A group of cormorants is often called a "sunning", a "gulp" or a "swim" of cormorants.
A group of murres is called a "bazaar" or a "fragrance" of murres and I can attest that they certain are fragrant when they gather together.
Monday, August 16, 2010
Caribou meat is extremely lean and flavorful... I highly recommend giving it a try if you get a chance... just don't tell the kids you ate Rudolph or you might never be forgiven.
Their motto has to be "No Fear" as they would often buzz past at high speed before settling down to forage within arms reach. A true specialist in extreme living, this finch has the distinction of being the highest breeding bird in North America. When other bird have long ago sought cover or lower elevations to hide from winter storms, the Rosy finch can still be found navigating the blustery high winds and snow storms with apparent ease.
The Rock Sandpiper breeds throughout the northern tundra of the Arctic Pacific coast of Alaska, on the Aleutian and Pribilof Islands as well as Kamchatka, Russia and the Kuril Islands. In winter they migrate south to forage the rocky, ice free coasts.
They are monogamous birds with pair bonds that last several years and both parent takes responsibility for incubation. The Pribilof Island sub-species sports a black patch on his belly.
Friday, August 13, 2010
I had hoped to see one and was thrilled when I found one hunting along the cliff. He spotted me and ducked behind a rock, playing hide-n-seek before he ran away with an expression of guilt on his face. I counted myself lucky to have gotten a few close up frames. A few days later I was laughing at my naivety.
I was walking along a cliff when I heard Greg and Alan yelling at me. I looked up and they were frantically pointing behind me... I turned around and found I was being stalked. Not 10 feet behind me was the cutest chocolate colored male fox. Soon he was too close for me to even focus on... Oh how I wish I had, had a wide angle lens in my pocket. After practically sitting in my lap he made the rounds to a group of tour boat tourists before posing majestically on a rock for our entire photo group. He gave us almost a full our of his time and we might have stayed even longer if the fog hadn't rolled in and obscured our shots.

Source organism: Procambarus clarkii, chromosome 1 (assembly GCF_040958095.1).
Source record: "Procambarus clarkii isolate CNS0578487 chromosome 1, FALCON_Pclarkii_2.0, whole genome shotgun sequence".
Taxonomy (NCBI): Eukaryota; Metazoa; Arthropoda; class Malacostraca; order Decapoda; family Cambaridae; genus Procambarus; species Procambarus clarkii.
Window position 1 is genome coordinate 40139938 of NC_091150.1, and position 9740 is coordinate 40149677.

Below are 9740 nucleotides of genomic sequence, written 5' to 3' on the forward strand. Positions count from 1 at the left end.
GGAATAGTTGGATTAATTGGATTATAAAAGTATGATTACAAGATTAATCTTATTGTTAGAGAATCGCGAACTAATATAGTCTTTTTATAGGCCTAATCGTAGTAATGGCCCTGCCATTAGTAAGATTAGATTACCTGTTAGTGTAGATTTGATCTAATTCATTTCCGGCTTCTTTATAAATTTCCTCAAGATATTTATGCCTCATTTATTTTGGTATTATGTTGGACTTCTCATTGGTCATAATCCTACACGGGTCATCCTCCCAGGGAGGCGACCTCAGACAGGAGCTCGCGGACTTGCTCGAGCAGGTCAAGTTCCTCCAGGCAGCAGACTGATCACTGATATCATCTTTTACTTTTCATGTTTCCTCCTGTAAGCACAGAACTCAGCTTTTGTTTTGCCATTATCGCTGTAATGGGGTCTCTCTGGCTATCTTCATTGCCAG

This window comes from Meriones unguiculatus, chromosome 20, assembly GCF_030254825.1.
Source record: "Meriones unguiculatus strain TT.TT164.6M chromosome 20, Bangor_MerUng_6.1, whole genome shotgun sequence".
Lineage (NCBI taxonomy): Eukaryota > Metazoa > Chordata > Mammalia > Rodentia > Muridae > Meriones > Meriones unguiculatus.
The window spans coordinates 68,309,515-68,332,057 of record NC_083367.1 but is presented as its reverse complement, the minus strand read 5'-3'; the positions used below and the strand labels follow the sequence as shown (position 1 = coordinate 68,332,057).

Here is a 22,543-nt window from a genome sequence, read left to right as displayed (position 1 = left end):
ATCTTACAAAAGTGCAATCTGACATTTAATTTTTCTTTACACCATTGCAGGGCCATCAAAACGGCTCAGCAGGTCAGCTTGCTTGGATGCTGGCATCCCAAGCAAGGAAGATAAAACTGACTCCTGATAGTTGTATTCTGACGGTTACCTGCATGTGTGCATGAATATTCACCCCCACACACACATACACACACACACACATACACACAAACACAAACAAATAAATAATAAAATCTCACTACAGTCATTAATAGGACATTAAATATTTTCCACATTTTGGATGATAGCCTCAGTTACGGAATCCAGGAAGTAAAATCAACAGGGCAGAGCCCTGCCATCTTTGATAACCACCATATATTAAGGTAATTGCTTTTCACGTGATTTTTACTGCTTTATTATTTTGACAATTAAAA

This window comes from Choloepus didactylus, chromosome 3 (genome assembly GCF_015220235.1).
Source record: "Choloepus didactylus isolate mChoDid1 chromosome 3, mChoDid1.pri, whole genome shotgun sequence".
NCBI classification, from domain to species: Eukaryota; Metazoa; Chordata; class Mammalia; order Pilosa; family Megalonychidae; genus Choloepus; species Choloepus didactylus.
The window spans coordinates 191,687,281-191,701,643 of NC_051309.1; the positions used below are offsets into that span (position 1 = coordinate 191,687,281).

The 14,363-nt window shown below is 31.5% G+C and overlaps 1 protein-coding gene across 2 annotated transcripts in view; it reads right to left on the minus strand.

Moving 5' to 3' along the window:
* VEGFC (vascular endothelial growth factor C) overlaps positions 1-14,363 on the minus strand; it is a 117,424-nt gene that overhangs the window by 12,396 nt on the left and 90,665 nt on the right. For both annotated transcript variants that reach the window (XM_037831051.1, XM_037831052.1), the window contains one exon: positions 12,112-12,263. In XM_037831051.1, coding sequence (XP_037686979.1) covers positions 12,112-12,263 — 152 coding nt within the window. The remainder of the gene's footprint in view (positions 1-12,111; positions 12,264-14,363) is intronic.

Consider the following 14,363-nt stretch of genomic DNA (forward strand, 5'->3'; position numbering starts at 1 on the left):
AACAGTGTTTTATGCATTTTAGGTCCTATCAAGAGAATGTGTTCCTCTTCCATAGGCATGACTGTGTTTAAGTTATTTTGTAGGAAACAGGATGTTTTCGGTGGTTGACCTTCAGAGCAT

Life is pretty hard for these guys. The only rodents on the island are an endemic shrew and there are no polar bears to follow after in winter. They depend on the birds and many of them have come to depend on the people. Dens in town, often inside abandon cars or under sheds and dens near the dump... we even had a fox visit our hotel. I have to admit, if they didn't smell so badly (almost skunk-like)... I would have tried to take one home.
Thursday, August 12, 2010
Kittiwake Stats (Whatbird and Cornell Bird Lab):
- Length Range: 41-43 cm (16-17 in)
- Weight: 422 g (14.9 oz)
- Wingspan: 94 cm (37 in)
- Size: Large (16 - 32 in)
- Color Primary: White, Gray
- Underparts: White
- Upperparts: Pale Gray
- Back Pattern: Solid
- Belly Pattern: Solid
- Breast Pattern: Solid
Their name is derived from their call, a shrill 'kittee-wa-aaake, kitte-wa-aaake' though my friend Kathy and I agree it sounds more like a plea not to be eaten: "Kitty Wait"!!
Wednesday, August 11, 2010
Fog hugs the cliff tops, coating everything with its fine mist. The shoreline is dotted with bright red floats broken away from errant crab pots. Here and there the skeletons of ships lost remind captains to take care and remain vigilant against the weather and rough conditions of the Bering Sea. The high wind whips up the minerals in the surf to a thick froth breaking into pieces that float over rocks and up cliff faces. Wildflowers and lichen paint the landscape with vibrant purple, blue and gold. Distant growls and belches from the fur seal colony can be heard mixing with the plaintiff call of the kittiwakes. The wind burns your cheeks as you sit on the edge of the cliffs watching and waiting.
The town itself, while small, is alive with color and texture and a rich maritime history. Children play carefree in the streets as family cats look on from the safety of the front porch. The cats dare not wander far because the winters are harsh, they wouldn't be able to survive if they turned feral. Dogs are not allowed on the island for fear of spreading distemper to the fur seals so arctic fox take up residence under garages and inside cars and trucks stripped and abandon after a lifetime of service. The Russian Orthodox Church stands guard at the center of town and the small grocery store is a central hub for the latest gossip on the island.
Tuesday, August 10, 2010
The economy of St Paul is mainly based on two fishing seasons; snow crab and halibut. St Paul has garnered fame from the Discovery Channel show "Deadliest Catch" as a safe haven for the crab boats to offload crab and rest at the northern end of the C. opilio fishing grounds. On a good day the Trident Seafood plant processes up to 450,000 pounds of crab and employees up to 400 people.
Along with the small community of Aleut and the seasonal employees at Trident, St Paul is home to over 248 species of birds, northern fur seal, blue fox and reindeer. It's one of the few places left in the world where you can sit quietly for hours and watch the birds fly past without hearing any human influence.
1. Employees of Trident Seafood processing the days Halibut catch.
2. Pribilof Islands Arctic Fox, Alopex lagopus pribilofensis (aka Blue Fox)
3. Horned Puffin, Fratercula corniculata